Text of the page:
The Regulation of Ion Channel Expression in Cancer

Posted by beauty33 on January 14th, 2022

Although more and more ion channels have been discovered in cancer cells in vitro and in vivo, and have shown their contribution to different aspects and stages of the cancer process, little is known about the mechanisms that control their expression. Voltage-gated Na+ channels (VGSC) are up-regulated in many types of cancer, where their activity enhances cellular behavior that is integral to the metastatic cascade.

The regulation of VGSC occurs in the hierarchical structure from transcription to translation. Importantly, mainstream cancer mechanisms, especially hormones and growth factors, play an important role in regulation. In general, in major hormone-sensitive cancers, such as breast and prostate cancer, there is a negative correlation between genomic steroid hormone sensitivity and functional VGSC expression. Activity-dependent regulation through positive feedback has been confirmed in strongly metastatic cells, where VGSC is self-sustaining, and its activity promotes further functional channel expression. This kind of automatic regulation is different from normal cells. In normal cells, activity-dependent regulation mainly occurs through negative feedback.

The expression and/or activity of VGIC can be regulated from transcription to post-translation. These include specific post-transcriptional/pre-translational mechanisms, such as miRNA and post-translational, such as intracellular transport. The main regulators include hormones (mainly steroids and peptides) and growth factors, in fact, they are closely related to all aspects and stages of the cancer process. In addition, some drugs used in cancer treatment may affect VGIC.

Several separate Nav isoforms are known to be functionally expressed in different human cancers. These include sodium channels in breast and colon cancer; Nav1.6 in cervical cancer; and Nav1.7 in breast, prostate and non-small cell lung cancer. In addition, in research (especially for Nav1.5 and Nav1.7), it has been found that alternative splice variants of the isotype have sequence differences, the most significant being between the 3rd and 4th segments of domain I In the extracellular ring. At present, the basic principle of this phenomenon in cancer is not clear, but it is consistent with channel expression is (i) epigenetic and (ii) carcinogenesis. The mechanisms controlling alternative splicing have not been well characterized, but may involve cAMP and activity dependence.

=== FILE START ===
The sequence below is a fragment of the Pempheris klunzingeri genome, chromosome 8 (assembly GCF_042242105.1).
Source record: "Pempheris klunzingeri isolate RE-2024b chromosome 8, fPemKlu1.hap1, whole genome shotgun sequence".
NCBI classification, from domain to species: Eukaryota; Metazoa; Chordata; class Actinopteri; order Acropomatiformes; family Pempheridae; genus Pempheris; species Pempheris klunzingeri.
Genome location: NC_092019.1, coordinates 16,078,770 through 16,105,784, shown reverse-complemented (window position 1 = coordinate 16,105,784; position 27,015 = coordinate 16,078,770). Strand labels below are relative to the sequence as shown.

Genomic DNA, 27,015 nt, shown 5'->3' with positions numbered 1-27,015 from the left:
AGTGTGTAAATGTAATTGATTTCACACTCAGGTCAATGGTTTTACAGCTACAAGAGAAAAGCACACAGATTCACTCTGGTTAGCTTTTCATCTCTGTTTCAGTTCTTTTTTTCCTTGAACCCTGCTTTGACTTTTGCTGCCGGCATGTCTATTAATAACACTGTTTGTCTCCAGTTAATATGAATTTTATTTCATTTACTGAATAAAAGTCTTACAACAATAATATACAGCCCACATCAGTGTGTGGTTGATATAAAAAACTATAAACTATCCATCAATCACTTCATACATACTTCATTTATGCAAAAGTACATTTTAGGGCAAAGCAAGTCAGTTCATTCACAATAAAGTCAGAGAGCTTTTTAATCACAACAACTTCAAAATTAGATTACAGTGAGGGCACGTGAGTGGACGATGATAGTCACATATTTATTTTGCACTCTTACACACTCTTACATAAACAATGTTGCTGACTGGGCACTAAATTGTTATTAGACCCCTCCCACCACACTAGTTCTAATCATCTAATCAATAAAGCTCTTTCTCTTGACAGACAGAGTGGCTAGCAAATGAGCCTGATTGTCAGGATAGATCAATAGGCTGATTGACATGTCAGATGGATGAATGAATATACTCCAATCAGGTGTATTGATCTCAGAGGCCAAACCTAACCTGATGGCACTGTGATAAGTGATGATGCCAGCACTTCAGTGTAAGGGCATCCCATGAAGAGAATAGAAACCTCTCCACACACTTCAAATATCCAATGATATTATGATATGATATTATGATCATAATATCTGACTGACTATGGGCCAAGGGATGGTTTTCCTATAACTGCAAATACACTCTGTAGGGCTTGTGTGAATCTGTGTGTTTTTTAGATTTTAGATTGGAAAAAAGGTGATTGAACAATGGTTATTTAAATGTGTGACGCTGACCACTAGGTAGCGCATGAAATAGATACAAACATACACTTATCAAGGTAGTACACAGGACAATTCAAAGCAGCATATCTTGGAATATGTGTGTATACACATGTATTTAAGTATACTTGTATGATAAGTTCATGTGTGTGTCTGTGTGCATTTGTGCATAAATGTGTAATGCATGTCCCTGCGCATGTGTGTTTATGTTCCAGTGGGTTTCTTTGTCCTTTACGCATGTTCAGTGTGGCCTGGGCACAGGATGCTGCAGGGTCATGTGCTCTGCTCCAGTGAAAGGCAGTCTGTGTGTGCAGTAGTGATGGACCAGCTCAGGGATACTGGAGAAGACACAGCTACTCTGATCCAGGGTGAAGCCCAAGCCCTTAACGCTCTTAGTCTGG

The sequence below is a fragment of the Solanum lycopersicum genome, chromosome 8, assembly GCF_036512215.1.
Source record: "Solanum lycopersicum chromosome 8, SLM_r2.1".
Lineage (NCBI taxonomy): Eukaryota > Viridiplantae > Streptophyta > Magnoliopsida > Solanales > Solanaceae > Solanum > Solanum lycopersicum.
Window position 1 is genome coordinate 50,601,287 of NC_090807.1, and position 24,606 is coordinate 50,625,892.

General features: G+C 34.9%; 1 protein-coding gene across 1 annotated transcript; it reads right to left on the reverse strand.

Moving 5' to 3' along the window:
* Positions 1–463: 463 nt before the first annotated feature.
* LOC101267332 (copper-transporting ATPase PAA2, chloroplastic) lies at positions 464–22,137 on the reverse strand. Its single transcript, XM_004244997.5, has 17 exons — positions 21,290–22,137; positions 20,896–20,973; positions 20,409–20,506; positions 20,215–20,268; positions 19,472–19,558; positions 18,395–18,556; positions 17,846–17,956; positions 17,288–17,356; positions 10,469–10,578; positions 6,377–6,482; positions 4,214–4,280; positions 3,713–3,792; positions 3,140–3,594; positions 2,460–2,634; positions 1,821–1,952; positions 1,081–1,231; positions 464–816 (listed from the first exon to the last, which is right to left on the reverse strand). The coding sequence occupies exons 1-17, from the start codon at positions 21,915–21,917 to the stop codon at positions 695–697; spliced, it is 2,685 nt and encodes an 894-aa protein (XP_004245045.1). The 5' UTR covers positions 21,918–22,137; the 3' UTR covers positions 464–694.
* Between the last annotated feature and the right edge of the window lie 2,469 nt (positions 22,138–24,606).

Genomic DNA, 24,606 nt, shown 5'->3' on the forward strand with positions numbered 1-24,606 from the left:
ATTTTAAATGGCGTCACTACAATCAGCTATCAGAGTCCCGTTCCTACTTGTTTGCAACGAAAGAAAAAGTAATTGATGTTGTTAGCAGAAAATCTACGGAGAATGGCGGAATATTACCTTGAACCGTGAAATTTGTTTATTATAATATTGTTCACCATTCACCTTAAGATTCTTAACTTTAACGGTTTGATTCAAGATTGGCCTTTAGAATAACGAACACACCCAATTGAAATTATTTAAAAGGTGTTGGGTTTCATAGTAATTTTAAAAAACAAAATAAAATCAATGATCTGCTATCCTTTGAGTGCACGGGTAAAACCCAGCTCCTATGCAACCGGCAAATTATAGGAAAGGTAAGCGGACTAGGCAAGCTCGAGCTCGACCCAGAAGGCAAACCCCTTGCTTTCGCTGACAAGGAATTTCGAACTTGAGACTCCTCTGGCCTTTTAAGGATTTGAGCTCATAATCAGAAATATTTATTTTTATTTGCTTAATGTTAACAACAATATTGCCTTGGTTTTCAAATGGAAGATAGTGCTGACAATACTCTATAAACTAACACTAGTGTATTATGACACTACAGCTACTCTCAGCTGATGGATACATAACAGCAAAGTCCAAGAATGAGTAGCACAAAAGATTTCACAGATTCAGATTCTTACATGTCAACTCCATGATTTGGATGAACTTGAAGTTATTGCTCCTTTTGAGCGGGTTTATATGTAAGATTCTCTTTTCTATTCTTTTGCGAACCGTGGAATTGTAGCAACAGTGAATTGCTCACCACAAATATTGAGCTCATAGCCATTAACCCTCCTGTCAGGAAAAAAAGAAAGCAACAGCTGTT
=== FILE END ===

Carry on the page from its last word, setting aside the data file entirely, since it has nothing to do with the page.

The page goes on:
It is well known that the development and/or progression of many cancers is hormone-dependent; hormone independence may appear during treatment, so the cancer may become more aggressive. Due to the inherent nature of natural tissues, some cancers exhibit particularly strong hormone sensitivity, such as BCa and prostate cancer (PCa). Estrogen and androgen are the key steroid hormones respectively. Therefore, such cancers are usually treated with hormone-based drugs.

It is well known that growth factors (GF) are involved in the occurrence and progression of cancer. Therefore, GF receptors and their related signaling mechanisms are the main targets of cancer treatment. Generally speaking, GF signals through its respective receptor tyrosine kinase (RTK), which in humans contains approximately 20 subfamilies. The binding of GF activates RTK by inducing receptor dimerization, but some may form oligomers without activating ligands. Dimerization leads to the activation of the tyrosine kinase domain in the cell, which in turn triggers signaling pathways, including JAK/STAT, MAP kinase, and PI3 kinase.

Activity-dependent regulation of ion channel function occurs in the central nervous system and is essential for correct neuron development, wiring, and plasticity. In particular, the expression of neuronal VGSCα is usually regulated by negative feedback. Therefore, patterned activities or long-term treatment with VGSC openers will result in a decrease in mRNA/protein expression and changes in intracellular transport balance, which is conducive to channel internalization. On the contrary, use VGSC Blocker treatment increases the expression of functional proteins on the plasma membrane. Therefore, steady-state VGSC expression is usually tightly regulated to optimize activity and avoid excessive excitement.

The idea that VGSCs are expressed during cancer progression and that VGSC activity enhances cell behaviors (such as movement, invasion, and adhesion) associated with metastasis has now been established. More and more evidence shows that this VGSC expression is controlled by the \"mainstream\" cancer mechanisms, mainly hormones and growth factors, so VGSC has become a key regulator of cancer progression. However, other messenger molecules, including immunomodulators, can also affect channel expression/activity. Although the regulation of VGSC in cancer obviously occurs in the hierarchical structure from transcription to translation, there is still a lot of work to determine the precise mechanisms involved. For the former, developmentally regulated transcription factors, such as REST (\"neuron-specific silencing factor\"), are also known to affect cancer processes and channel expression.

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